So, technically the cycling finished in Siem Reap, but of course we’re not ones to just stop riding our bikes!

We book a three day ticket for Angkor Wat ($80), and take a tuk-tuk on the first day to see some truly incredible sites on the longer ‘grand tour’ route (over 50km), including Preah Khan.

On day two though, we decide to take the bikes. Rachel and I are accompanied by our friends George and Alex, who were riding cranky old hire bikes and aren’t quite as confident on the Cambodian roads as we now are, but nevertheless they embrace the challenge with enthusiasm, especially given the heat.

The smaller ‘inner tour’ is definitely do-able by bike, but it’s still over 30km round trip (depending on the exact route you take) and, given the heat of the day and the extra energy you use clambering around the ruins, it’s a pretty demanding ride overall.

We don’t get going until about 9am, which is a bit too late because it’s already so hot by this time. Ideally, you’d want to be on the road by 6.30 or 7am so you have a bit of relative cool and shade on the ride out to your first temple, which will be at least 12km away, depending on which one you choose. An early start will also mean you get more interesting light and shade at the temples than if you’re there with the sun directly overhead.

Our first stop is Ta Prohm, also known as the Jungle Temple or ‘the one with all the trees growing out of it’. It truly is an amazing sight, as huge Silk Cotton trees do battle with the ancient ruins. There’s also a lot of restoration work going on during our visit, which raises some interesting questions in the debate around preservation and restoration Versus letting nature take its course. Currently, there’s a bit of both going on here!

After this, we cycle past Ta Keo and into the Angkor Thom citadel, heading to Bayon. There really is something thrilling about cycling around Angkor, under the ancient archways, over moats, and through the jungle, monkeys casually hanging around right by you as you ride. You also start to appreciate the sheer scale of the place, as the distances are much larger than you notice while being driven around by a tuk-tuk or minivan.

There are other advantages to having a bike at Angkor. For one, you can quickly cycle away from the funny vendors as they yell ‘hello, ladeee, buy something!’ at you from 100 yards away.

Cycling around Bayon is a fantastic experience. It’s surrounded by a big ‘ring road’ (effectively making it a traffic island!) so you can do a full 360 degree ride around it, just for the hell of it. Can there be a more unusual, spectacular or awe-inspiring little ride?!?

After a long lunch during the heat of the day, we leave the bikes and explore a bit of the Elephant Terrace and Leper King Terrace on foot, including a close-up inspection of some intricate, really well preserved stone carvings, before riding back into town at a snail’s pace – it really is hot – as local school kids overtake us! Well, it’s not like it’s a race.

After this, the only option to cool down is a dip in the pool at Alex and George’s hotel, and a can of Angkar beer, obviously.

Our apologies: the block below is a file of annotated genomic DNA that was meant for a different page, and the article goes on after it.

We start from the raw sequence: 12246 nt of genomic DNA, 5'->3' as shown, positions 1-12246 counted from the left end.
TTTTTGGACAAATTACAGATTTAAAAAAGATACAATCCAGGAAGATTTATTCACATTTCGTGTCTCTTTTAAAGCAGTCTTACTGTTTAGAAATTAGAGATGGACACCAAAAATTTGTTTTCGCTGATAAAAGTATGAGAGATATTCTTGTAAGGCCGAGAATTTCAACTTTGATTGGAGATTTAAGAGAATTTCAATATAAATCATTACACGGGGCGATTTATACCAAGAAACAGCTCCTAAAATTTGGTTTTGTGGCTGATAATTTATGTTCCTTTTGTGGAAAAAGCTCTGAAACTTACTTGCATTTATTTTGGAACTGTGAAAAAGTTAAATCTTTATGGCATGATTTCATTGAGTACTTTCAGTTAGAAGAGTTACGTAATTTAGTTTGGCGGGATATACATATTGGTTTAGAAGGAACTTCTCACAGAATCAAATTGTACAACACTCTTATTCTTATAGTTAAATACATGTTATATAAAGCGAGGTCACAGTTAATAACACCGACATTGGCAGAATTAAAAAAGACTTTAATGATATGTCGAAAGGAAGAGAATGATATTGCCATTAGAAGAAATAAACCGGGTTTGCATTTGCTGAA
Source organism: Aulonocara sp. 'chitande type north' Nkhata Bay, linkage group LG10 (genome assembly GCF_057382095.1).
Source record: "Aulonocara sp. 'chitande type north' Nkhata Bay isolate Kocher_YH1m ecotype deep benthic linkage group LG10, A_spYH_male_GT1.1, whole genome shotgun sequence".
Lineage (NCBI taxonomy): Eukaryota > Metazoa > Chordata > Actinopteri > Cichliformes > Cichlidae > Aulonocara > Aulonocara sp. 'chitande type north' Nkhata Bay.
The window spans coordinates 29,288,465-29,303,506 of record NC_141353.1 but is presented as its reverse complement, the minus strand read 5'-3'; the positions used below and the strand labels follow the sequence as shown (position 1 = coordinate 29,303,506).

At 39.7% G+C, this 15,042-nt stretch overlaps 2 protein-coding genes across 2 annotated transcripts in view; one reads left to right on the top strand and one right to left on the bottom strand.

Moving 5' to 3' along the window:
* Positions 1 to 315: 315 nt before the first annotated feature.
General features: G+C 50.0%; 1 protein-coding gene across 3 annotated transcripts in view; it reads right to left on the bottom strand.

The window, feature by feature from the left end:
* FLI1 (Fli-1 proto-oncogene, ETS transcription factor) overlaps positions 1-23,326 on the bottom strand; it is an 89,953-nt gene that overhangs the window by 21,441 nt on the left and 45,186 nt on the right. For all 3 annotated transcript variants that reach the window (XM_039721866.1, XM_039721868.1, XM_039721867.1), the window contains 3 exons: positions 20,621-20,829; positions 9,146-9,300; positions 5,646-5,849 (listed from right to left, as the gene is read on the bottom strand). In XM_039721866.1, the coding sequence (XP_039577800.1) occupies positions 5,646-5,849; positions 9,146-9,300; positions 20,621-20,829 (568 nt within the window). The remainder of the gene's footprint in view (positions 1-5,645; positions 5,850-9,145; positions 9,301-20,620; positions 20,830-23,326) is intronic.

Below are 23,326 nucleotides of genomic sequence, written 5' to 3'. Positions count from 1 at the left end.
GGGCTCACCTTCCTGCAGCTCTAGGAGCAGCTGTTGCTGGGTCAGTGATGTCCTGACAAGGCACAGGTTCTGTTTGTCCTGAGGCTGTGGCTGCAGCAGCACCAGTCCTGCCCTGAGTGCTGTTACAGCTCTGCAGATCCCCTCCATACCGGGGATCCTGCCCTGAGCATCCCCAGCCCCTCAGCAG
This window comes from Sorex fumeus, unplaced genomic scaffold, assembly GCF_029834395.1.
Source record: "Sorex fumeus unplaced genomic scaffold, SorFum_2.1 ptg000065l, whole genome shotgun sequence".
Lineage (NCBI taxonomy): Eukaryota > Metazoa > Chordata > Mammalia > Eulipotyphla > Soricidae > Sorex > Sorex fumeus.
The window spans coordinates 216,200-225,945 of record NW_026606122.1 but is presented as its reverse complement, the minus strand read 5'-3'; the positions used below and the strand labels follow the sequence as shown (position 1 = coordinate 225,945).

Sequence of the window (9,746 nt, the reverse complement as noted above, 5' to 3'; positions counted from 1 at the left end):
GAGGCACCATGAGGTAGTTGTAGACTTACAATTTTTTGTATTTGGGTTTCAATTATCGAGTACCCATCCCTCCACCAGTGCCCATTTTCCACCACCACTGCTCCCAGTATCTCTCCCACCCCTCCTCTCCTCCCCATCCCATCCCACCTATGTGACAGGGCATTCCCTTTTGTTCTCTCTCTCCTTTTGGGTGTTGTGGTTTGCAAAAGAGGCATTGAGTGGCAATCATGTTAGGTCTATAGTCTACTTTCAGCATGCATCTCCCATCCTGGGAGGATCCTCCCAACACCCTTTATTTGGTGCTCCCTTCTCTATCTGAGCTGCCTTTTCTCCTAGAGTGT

So, overall, if you have a three day ticket for Angkor, definitely do at least one day by bike. You’ll appreciate its majesty even more, and feel a little bit smug that you can go where you want, when you want.

We were a little worried about leaving our bikes outside the temples while we explored. Would there be a safe place to lock them? Would they attract attention? The reality is that this place is patrolled and policed perhaps more than anywhere in Cambodia, and your bike will be safe as houses (or should that be temples?) here.

Our time in Siem Reap is really enjoyable; it’s the most touristy place we’ve visited since Bangkok, but this does mean there are plenty of good food, drink and shopping options, and we pretty much exhaust them during our 6 night stay. We stay at the friendly, family-run Angkor Wonder guesthouse, which is in a great location near Pub Street and offers comfortable $8 private rooms.

One of the highlights, away from Angkar Wat, is doing a Backstreet Academy half day course in bag making. By the end we’re the proud owners of tote bags made of recycled rice and cement sacks, and we also enjoy the interaction with our expert tutor and translator.

Siem Reap is obviously not without its problems – the hidden underage sex trade is said to thrive here, fuelled by the demands of Western tourists – but, on the surface at least, it is very tourist friendly.

We get out of the country by a Nattakan pre-booked coach ($28 each), which takes you direct from Siem Reap to Bangkok on the same vehicle, removing the hassle of having to swap buses at the border, or having to pay for the bikes twice. They cost an extra $10 each, and we have to take the front wheels off, but getting them onto the coach is no hassle, and the journey is pretty straightforward.

We cover the 100km or so back past Sisophon, that took us a day to ride, in about 90 minutes. It’s pretty fun spotting the places we stopped for lunch and iced sugar cane juice drinks as we whiz by in air-conditioned luxury, and we arrive in traffic-choked Bangkok around 4pm. As usual, the bus station we’re deposited at is about 8km from the city centre (standard Asia), so it’s time to get back on the bikes again…

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